In the year 1978/79 the committee became involved with promoting CPR (cardio pulmonary resuscitation), a successful system of first aid which can be administered to cardiac victims. The committee recommended that the club adopt a major project through which, in Cooperation with an organization known as Resuscicar and the Heart Foundation, some 250,000 Montrealers would be trained in CPR.

A large number of Rotarians and their wives undertook to be trained in this method and funds were provided to purchase mannequins and cover course expenses. The undertaking was most successful and the Rotarians who can be credited with much of the success were Ross Smyth and Dr. Ev. MacCallum.

With the 1976 election of the Parti Que be cois, a great deal of concern was expressed regarding the PQ's programme for separation. The Public Affairs and Education Committee created a sub-committee known as "Operation Canada." This group was charged with the responsibility of finding speakers to address the club on Canadianism, encouraging everyone to work in the interest of maintaining Canada's unity, and carrying out any other nonpolitical activity which might focus attention on Canada. This committee was assisted by former club president Paul Cot& who travelled throughout Canada addressing many clubs on the subject.

While the Public Affairs and Education Committee was not directly involved with Wodd Food, it had expressed a great deal of interest in the idea and recommended organizing the World Food Committee. In December 1975, under letters-patent, the Agricultural Foundation was established. The objective of the committee and the Foundation was to train students from underdeveloped countries in some form of agriculture. The students could then apply their knowledge in their native land. The scholarship would be provided by the Foundation. Funds would be derived from private contributions, Rotary International, and the Canadian International Development Agency ( CIDA). They were to be known as the Andrew R. Webster Memorial Scholarships. The actual programme would be in three parts. The student would spend the first year studying in Canada, the second year applying his knowledge in his own country and the third year completing his thesis.

The Foundation held its first meeting in May 1976 and the first candidate chosen was German Alvarez Ayali from Columbia. He pursued his studies under Dr. Steppler of MacDonald College. The second student selected was Pap Se mou Niang from Senegal. His particular field of interest was in" human strains of brucellosis." He attended the veterinary college in Ste. Hyacinthe.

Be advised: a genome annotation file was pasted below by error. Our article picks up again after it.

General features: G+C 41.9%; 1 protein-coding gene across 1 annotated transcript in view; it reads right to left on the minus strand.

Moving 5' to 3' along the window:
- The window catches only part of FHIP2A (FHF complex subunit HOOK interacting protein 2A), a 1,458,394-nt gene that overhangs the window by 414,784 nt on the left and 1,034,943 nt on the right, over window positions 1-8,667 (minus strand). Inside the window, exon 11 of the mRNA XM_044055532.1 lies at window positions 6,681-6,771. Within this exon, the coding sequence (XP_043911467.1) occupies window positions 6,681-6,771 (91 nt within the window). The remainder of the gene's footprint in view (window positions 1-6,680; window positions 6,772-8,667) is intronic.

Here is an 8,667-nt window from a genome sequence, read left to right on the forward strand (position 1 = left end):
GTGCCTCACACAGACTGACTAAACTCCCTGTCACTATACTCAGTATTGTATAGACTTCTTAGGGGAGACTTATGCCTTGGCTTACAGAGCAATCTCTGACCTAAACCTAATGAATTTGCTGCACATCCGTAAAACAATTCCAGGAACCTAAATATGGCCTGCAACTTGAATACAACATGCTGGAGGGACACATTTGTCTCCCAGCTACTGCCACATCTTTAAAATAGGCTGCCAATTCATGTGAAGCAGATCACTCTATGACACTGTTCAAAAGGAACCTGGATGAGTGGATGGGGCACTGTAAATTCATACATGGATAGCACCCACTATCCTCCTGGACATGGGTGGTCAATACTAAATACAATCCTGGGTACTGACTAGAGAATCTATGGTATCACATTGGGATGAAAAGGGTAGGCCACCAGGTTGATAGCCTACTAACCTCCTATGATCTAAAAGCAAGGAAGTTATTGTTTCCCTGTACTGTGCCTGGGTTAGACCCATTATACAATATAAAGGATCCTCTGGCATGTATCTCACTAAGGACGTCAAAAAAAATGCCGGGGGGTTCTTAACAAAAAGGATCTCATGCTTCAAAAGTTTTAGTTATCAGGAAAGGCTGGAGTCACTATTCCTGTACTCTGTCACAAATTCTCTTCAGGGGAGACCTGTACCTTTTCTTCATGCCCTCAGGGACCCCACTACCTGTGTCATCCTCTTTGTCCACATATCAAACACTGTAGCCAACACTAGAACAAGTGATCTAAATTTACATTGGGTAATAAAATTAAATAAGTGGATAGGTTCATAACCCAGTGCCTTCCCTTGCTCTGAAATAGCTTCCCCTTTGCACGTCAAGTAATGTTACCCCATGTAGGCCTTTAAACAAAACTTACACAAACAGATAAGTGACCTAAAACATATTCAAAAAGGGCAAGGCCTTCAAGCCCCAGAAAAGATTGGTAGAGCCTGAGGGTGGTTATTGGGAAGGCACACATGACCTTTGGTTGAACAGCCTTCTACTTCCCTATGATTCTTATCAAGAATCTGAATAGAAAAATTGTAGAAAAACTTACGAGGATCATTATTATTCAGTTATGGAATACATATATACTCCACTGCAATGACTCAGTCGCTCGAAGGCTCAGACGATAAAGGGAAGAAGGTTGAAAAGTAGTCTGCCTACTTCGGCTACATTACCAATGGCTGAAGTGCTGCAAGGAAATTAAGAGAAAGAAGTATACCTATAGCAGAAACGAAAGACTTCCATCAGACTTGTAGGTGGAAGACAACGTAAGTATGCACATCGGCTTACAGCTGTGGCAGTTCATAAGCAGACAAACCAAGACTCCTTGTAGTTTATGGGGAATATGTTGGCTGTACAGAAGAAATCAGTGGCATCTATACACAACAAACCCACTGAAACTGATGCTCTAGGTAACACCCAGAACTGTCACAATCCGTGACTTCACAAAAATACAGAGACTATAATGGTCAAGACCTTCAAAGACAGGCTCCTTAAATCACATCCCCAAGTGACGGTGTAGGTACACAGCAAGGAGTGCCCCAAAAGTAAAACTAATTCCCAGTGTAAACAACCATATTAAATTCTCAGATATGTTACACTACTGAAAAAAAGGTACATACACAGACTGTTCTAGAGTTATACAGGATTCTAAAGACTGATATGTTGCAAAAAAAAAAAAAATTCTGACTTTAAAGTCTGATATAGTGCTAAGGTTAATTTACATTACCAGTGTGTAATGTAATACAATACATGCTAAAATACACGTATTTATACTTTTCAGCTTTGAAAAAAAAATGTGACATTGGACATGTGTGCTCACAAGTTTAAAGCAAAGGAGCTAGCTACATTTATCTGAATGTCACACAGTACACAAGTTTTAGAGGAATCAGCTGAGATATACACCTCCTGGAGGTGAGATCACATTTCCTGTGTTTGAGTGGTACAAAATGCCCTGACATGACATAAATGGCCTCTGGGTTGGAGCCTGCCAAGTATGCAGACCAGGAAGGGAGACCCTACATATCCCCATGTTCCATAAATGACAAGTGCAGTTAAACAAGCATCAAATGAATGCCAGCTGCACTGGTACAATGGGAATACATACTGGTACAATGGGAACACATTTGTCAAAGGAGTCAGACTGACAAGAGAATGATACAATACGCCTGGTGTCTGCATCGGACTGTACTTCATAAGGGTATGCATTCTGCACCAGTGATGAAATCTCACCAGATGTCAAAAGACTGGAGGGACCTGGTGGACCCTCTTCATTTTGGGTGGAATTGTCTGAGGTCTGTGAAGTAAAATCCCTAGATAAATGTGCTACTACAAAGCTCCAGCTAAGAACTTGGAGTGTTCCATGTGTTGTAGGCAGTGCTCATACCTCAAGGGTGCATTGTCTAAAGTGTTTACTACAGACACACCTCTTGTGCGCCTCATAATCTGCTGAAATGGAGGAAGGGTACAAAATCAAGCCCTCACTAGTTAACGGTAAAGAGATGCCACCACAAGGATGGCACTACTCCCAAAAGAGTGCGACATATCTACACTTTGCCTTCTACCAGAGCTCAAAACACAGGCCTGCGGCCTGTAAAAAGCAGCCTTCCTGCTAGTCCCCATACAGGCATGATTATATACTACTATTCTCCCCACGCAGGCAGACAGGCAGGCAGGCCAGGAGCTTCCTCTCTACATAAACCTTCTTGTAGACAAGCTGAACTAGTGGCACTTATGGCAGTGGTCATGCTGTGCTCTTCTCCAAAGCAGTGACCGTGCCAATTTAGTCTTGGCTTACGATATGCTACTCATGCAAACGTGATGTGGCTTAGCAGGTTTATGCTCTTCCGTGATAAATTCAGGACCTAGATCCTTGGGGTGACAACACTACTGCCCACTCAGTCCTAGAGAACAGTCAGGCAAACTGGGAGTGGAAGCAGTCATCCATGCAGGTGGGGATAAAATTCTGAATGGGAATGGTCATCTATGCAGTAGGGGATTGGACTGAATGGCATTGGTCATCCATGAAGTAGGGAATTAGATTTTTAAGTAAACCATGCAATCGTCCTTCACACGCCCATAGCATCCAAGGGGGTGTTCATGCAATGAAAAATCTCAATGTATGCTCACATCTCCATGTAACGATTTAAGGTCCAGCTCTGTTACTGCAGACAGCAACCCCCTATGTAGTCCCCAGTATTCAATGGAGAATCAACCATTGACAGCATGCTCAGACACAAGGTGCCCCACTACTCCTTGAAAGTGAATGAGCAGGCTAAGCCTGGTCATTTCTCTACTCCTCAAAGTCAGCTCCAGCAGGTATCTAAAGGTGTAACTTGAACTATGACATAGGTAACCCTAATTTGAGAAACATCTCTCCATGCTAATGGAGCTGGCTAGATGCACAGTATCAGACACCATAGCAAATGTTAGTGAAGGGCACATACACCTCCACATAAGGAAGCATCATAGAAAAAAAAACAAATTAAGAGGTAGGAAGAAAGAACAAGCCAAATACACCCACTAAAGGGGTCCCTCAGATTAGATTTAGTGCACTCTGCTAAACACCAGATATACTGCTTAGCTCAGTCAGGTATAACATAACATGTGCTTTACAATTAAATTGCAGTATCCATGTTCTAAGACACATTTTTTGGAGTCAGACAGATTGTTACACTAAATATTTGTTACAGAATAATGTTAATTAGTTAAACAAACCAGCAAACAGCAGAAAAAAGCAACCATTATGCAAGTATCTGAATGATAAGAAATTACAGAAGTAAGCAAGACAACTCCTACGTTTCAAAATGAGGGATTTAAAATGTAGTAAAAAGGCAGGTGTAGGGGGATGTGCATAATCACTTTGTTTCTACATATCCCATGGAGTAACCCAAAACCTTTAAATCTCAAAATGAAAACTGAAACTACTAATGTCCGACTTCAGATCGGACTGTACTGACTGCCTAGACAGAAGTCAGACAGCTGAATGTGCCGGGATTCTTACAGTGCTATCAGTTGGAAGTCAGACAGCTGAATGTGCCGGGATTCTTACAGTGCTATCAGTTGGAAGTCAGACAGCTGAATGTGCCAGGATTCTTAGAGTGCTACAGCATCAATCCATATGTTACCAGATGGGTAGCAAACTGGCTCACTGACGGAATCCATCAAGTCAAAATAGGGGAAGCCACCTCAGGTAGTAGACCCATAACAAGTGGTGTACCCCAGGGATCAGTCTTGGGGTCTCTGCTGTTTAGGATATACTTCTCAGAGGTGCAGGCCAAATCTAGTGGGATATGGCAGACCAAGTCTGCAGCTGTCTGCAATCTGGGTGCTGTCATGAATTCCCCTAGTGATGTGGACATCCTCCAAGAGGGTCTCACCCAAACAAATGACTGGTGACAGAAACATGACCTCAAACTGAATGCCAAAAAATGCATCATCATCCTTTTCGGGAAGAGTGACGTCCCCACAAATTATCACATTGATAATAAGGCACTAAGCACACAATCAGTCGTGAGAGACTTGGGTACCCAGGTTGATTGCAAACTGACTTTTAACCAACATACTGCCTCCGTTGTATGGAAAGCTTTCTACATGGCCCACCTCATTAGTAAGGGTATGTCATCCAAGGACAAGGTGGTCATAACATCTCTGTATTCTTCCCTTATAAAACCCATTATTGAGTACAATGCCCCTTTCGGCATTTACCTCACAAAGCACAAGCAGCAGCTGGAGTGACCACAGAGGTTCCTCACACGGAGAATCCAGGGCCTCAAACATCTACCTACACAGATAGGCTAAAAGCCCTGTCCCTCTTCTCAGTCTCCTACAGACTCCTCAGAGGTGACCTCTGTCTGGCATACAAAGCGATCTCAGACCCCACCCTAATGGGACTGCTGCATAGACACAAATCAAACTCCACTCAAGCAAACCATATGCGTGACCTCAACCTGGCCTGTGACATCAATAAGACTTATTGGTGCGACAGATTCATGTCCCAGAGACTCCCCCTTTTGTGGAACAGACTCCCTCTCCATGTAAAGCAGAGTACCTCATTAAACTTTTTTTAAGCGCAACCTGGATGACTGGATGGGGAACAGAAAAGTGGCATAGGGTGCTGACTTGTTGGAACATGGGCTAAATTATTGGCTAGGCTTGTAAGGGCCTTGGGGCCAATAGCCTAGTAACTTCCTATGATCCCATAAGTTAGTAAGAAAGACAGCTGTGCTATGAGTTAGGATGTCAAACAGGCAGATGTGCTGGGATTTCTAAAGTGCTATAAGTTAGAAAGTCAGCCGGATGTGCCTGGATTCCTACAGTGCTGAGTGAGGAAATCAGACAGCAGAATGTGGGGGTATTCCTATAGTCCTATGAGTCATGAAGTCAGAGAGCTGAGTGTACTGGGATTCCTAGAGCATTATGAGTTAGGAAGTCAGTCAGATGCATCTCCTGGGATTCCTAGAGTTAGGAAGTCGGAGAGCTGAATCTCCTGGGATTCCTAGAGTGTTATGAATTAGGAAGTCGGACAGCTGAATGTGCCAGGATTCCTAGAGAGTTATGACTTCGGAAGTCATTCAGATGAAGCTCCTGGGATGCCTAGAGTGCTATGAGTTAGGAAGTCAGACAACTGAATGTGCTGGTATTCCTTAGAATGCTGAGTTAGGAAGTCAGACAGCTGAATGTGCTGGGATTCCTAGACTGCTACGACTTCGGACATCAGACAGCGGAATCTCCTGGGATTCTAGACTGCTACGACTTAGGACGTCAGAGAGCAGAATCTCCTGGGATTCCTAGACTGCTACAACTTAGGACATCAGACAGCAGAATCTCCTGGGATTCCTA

This particular programme was heralded by Rotary as one of the most interesting of recent years. It was highly commended for its long range implications.

The Caughnawaga Recreation Centre continued to absorb a great deal of time and interest of the Indian Affairs Committee. While the centre was operating successfully it was evident that finding the operational funds would always be a problem due to the limited resources available on the native reserve. Through a member being on the Board ofDirectors it was possible to keep in tottch with the situation. The committee continued to follow and expand its policy of bringing parents and other relatives from the northern reaches of our country to Montreal to visit their hospitalized children. During this period the club also approached to possibly become involved with a convalescent hospital on the reserve. Native people could then be treated in their own language. This programme was abandoned due to non- support of government, particularly Quebec's, which expressed the opinion that treatment could be done just as effectively in French. The committee refused to undertake a fund- raising campaign for the hospital based on the fact that fund- raising for a non-Rotary project was outside Rotary's policies. Another project involving the refurnishing of an ancient chapel for the reserve was also abandoned, due to problems of land rights. Due to the success of the Caughnawaga Recreational Centre, in the year 1977/78 the committee began to investigate the possibility of establishing a similar facility on Oka, the Mohawk Indian Reserve. In the beginning, it appeared that this project would not be undertaken; however, after considerable time the committee did become involved.

The Social Services Committee had absorbed the work of the former Cripples Aid and Health Committees, broadening its field of activities. The annual budget ranged from $14,000 to $20,000 depending on the success of the annual financial drive.

In the 1974/75 year, as a memorial to Rotarian St. Clair Holland, the committee published and distributed a booklet on the legal rights of children. It was made available to those agencies concerned with youth. In the medical field, grants were made to the Royal Victoria Hospital's Department of Immunology and the Department of Hemetology.

The Queen Elizabeth Hospital was given funds in order to purchase much needed equipment for its orthopedic department. Camp Carowanis received a grant for urgent repairs to its infirmary. Spera, the organization concerned with drug abuse, was given grants to help its programmes, particularly at its summer camp where tools were provided for its occupational woodworking shop. Additional money was given to the Negro Community Centre for the Clyke Memorial Library. The north end branch of the Y.M.C.A. received funds to build ramps to accommodate wheelchair users and Project 80 remained a primary concern.